Your article “What role for Blairstown?” (Campus Notebook, April 6) is timely, as the University considers whether to change its relationship with the Princeton-Blairstown Center (née Princeton Summer Camp) by ending its status as a support organization. Such a change not only would represent a profound loss, it also would be harsh and out of character for a university of Princeton’s stature with a widely touted commitment to teaching, research, and service.
As the article points out, the PBC has gone through some tough times in recent years with frequent leadership turnover, a fall-off in Princeton undergraduate involvement, and other challenges. Rather than focus on these problems and cast doubt on whether the center’s mission is congruent with its own, can’t the University and its relevant departments collaborate enthusiastically and constructively with the center to maximize its potential? This is a wonderful opportunity to reinvigorate and expand a historic partnership based on a shared commitment to community service. It is also a chance for the University to burnish its image as an institution that genuinely cares about its community.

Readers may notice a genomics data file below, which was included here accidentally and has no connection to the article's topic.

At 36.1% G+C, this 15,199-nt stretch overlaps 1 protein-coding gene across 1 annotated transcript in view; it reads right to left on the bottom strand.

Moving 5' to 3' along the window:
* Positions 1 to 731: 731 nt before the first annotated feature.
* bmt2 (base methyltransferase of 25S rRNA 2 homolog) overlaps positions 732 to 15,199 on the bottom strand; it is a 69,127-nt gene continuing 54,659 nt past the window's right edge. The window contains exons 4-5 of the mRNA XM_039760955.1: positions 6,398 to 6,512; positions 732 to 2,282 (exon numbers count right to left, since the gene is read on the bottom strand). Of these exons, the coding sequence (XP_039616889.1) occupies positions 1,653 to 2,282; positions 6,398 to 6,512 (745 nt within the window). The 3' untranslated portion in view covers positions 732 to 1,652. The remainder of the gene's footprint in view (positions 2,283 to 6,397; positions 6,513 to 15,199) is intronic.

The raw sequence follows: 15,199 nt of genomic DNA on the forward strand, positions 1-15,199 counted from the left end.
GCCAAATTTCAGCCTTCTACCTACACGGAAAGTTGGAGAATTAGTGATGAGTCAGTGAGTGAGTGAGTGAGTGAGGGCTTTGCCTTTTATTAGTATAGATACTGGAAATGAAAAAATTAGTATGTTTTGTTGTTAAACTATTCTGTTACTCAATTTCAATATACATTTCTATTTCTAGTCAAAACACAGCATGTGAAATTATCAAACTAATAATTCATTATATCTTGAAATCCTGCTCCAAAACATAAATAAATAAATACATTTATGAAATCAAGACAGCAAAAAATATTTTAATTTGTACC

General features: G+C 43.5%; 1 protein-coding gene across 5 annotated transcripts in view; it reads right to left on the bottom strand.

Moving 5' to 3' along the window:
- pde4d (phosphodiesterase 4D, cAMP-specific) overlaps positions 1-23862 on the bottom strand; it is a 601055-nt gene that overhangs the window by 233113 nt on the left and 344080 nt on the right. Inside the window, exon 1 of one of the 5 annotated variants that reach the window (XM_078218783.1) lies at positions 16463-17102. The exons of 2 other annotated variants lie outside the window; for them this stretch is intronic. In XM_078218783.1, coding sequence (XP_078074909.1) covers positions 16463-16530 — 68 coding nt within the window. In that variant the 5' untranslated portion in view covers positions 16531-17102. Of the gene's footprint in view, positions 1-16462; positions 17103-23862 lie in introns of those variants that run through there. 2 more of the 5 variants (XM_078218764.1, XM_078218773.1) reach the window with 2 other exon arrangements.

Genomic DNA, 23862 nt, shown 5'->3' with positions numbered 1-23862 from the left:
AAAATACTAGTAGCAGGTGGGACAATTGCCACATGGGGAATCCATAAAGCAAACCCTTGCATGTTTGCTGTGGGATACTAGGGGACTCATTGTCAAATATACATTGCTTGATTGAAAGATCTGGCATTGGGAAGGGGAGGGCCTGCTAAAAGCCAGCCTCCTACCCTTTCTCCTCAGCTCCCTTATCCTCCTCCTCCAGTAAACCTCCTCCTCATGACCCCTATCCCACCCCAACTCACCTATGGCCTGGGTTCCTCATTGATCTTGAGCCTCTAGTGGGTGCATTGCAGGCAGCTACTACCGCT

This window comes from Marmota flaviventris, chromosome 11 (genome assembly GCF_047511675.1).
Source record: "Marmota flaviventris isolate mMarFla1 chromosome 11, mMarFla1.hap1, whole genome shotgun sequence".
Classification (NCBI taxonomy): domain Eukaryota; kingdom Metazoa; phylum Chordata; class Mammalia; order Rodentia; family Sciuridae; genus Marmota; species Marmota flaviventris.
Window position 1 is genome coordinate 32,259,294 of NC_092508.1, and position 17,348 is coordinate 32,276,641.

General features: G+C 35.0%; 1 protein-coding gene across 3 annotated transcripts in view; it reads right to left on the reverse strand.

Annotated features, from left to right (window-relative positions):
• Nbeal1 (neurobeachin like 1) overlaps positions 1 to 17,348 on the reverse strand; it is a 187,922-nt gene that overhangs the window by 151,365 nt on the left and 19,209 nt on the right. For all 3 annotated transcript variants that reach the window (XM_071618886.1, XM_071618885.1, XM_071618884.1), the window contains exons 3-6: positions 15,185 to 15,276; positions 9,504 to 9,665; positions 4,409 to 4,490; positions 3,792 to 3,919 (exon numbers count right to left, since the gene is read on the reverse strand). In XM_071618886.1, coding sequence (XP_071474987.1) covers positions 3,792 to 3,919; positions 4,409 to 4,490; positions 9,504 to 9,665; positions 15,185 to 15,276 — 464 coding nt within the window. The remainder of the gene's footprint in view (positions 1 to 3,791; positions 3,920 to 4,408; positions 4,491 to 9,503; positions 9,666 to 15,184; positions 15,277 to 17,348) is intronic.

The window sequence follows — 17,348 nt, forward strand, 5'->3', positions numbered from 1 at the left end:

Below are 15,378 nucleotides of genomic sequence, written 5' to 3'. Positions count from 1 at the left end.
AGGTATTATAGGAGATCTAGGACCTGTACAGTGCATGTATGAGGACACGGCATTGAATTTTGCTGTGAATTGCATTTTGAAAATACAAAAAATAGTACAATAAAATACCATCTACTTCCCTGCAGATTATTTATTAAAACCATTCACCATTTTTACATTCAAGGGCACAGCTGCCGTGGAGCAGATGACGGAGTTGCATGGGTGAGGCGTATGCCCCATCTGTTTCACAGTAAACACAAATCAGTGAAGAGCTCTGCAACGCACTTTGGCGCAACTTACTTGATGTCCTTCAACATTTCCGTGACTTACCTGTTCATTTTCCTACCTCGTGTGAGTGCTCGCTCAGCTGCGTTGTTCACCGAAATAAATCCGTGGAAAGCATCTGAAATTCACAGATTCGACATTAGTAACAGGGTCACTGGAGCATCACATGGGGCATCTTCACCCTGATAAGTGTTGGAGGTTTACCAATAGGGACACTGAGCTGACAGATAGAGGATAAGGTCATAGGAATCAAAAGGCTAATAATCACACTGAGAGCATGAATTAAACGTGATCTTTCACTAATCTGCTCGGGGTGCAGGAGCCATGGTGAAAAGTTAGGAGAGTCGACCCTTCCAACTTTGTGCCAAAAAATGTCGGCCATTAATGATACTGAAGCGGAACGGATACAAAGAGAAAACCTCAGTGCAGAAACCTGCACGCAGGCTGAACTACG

Gifts, grants, and income from the center’s endowed funds cover the bulk of its operating costs. The vital support and services the University provides are a comparatively small price to pay to preserve and enhance Blairstown’s mission and to enrich the University’s co-curricular offerings for its students.
Let’s celebrate the enormous impact Blairstown (and its predecessor located on the Jersey shore from 1908 to 1930) has had — and can continue to have — on the lives and values of generations of Princetonians and, most importantly, on the future of urban youth and families.